Estate Planning: Supporting a Noble Cause

Physician's Money Digest, October 2006, Volume 13, Issue 10

Charitable trusts are a handy tax-saving tool. But they can also greatly benefit a charity of your choice. More and more retirees are volunteering for charities and nonprofit organizations in an effort to contribute to their community and stay active and healthy. Because of the retiring baby boom generation, even the Peace Corps has seen a large increase in the number of older volunteers. But you can contribute to society—and save money on taxes—without going overseas, by contributing to a charitable trust.

Trusts are a way for you to transfer assets and property into one solitary group. With a charitable trust, the assets and property contained within it provide an income for you during your lifetime. After you pass away, the remaining assets are given to the charity within the trust. There are two major forms of charitable trusts: charitable remainder trusts (CRTs) and charitable lead trusts (CLTs).

Charitable Remainder Trust

A CRT has two beneficiaries. In most cases, one of them is you and possibly your spouse, and the other is the qualified charity or tax-exempt organization you plan on supporting. During your lifetime, you receive a set percentage of income from the charitable trust. Once you pass away, the charity then receives whatever is left over. If your spouse was receiving income as well, he or she will continue receiving it until passing away.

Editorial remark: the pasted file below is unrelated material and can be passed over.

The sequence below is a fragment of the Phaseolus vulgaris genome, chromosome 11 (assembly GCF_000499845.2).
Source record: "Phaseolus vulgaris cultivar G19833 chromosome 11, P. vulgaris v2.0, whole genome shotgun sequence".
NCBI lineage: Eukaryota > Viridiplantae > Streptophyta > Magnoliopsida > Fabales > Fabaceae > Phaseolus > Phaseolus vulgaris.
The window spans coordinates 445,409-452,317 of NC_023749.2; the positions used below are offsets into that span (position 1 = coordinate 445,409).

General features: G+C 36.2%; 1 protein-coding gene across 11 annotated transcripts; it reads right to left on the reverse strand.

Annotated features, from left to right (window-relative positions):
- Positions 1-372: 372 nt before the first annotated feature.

One of the benefits of a CRT is that you may be able to become the trustee and make decisions about the assets within the trust, including investment choices and other important matters. Unfortunately, CRTs are irrevocable, but you may be able to change the beneficiaries when you wish. This allows you some degree of personal freedom, especially if you find a charity or nonprofit organization that you feel is more deserving of your gift.

With a CRT you get to choose the amount of income you'll be paid from the trust on an annual basis. According to the IRS, every year you must distribute at least 5% of the value of the trust's assets. It's generally recommended to take no more than 10%.

All realized profit from investment sales within the trust is not subject to capital gains tax. This is because you are benefiting a charity. Charitable trusts are especially helpful when it comes to highly appreciated assets with limited income-producing potential. By avoiding the capital gains tax, more money goes to your charity instead of Uncle Sam. You also get an income tax deduction because your CRT supports a charity. Please note that income from trust assets is subject to federal income taxes.

Charitable Lead Trust

A CLT is basically the same concept as a CRT, but in reverse. With a CLT, a charity receives a certain percentage of income every year. Once you pass away, whoever you've named as the beneficiary (eg, a spouse or children) receives the assets that remain. A CLT offers the same advantages of a remainder trust, but the roles are reversed.

Both CRTs and CLTs offer a variety of advantages over traditional estate planning tools. But there are numerous details and complex steps to take when looking at a charitable trust as an estate planning option. You should always find a trusted financial professional to help guide you through the process. Like all estate planning options, charity trusts have their pros and cons, but they're certainly a good option if you wish to save on taxes, support a good cause, and feel great about it in the process.